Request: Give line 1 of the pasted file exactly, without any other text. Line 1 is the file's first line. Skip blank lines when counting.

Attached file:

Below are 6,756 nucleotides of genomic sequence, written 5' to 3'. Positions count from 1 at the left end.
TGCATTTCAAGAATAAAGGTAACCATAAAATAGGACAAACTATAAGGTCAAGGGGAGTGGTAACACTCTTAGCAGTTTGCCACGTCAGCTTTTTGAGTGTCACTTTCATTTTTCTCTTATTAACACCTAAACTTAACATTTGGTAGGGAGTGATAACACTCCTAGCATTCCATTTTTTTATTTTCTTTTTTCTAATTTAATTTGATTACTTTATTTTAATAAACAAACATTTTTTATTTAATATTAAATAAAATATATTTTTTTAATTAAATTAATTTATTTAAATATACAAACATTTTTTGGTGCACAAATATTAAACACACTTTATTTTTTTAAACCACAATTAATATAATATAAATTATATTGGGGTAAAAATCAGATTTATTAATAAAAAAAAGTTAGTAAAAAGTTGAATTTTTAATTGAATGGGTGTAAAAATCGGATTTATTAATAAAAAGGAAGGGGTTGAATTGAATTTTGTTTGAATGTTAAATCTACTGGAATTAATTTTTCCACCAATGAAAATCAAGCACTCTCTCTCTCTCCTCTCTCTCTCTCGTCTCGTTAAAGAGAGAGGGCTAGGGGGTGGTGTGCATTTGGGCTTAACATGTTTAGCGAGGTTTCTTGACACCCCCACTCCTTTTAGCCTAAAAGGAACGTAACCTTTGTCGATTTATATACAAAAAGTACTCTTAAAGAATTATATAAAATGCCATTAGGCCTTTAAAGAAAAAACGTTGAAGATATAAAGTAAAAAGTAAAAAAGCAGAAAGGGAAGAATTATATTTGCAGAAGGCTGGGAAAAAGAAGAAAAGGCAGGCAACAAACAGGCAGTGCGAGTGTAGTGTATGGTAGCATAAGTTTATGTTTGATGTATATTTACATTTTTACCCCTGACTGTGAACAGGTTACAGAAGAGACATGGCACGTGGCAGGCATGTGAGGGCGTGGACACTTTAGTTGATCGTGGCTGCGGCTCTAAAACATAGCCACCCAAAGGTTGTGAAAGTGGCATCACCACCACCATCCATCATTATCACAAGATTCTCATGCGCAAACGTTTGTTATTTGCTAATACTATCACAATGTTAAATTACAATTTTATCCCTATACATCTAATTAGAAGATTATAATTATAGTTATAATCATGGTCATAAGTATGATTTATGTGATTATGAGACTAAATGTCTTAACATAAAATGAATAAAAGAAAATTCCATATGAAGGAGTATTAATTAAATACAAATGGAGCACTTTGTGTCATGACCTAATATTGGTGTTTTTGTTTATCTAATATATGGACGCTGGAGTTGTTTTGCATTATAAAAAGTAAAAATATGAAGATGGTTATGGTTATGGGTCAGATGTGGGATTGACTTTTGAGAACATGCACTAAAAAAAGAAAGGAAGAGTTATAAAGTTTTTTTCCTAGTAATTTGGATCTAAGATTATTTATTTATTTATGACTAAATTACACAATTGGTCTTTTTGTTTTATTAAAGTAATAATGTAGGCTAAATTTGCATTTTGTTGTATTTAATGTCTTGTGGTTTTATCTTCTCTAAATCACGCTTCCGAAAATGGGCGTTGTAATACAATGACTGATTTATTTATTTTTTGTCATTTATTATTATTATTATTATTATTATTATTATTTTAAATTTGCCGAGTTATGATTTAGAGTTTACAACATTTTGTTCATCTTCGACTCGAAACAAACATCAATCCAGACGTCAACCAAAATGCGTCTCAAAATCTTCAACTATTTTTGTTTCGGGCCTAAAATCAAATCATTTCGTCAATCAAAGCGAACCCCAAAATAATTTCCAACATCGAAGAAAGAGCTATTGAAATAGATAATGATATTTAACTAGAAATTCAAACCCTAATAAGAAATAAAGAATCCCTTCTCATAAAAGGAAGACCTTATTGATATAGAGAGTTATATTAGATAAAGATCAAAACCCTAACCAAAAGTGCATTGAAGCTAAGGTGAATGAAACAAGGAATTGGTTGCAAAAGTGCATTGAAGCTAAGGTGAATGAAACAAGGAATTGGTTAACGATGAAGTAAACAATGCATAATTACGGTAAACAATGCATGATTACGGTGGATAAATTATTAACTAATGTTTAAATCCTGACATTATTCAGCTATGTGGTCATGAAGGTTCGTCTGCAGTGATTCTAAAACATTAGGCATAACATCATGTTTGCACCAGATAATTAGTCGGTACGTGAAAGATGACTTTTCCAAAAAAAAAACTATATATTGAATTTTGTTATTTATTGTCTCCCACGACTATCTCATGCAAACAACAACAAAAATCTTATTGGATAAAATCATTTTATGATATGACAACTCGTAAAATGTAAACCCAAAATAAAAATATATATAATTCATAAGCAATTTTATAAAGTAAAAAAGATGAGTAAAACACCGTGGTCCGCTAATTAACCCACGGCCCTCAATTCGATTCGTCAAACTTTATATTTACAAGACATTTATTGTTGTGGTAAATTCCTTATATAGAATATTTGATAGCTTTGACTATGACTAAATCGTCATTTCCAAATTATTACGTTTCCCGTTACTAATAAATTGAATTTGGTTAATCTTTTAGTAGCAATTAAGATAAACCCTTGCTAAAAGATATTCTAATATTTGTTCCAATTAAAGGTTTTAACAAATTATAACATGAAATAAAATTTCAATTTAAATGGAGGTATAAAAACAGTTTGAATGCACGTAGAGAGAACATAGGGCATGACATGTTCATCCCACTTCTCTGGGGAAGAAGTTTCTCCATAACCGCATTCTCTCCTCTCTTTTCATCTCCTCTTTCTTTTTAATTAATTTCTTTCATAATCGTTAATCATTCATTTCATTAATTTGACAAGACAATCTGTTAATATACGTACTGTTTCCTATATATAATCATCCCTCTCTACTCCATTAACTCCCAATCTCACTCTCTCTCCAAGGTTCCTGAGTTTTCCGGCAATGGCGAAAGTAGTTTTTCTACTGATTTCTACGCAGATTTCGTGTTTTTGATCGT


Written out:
Below are 6,756 nucleotides of genomic sequence, written 5' to 3'. Positions count from 1 at the left end.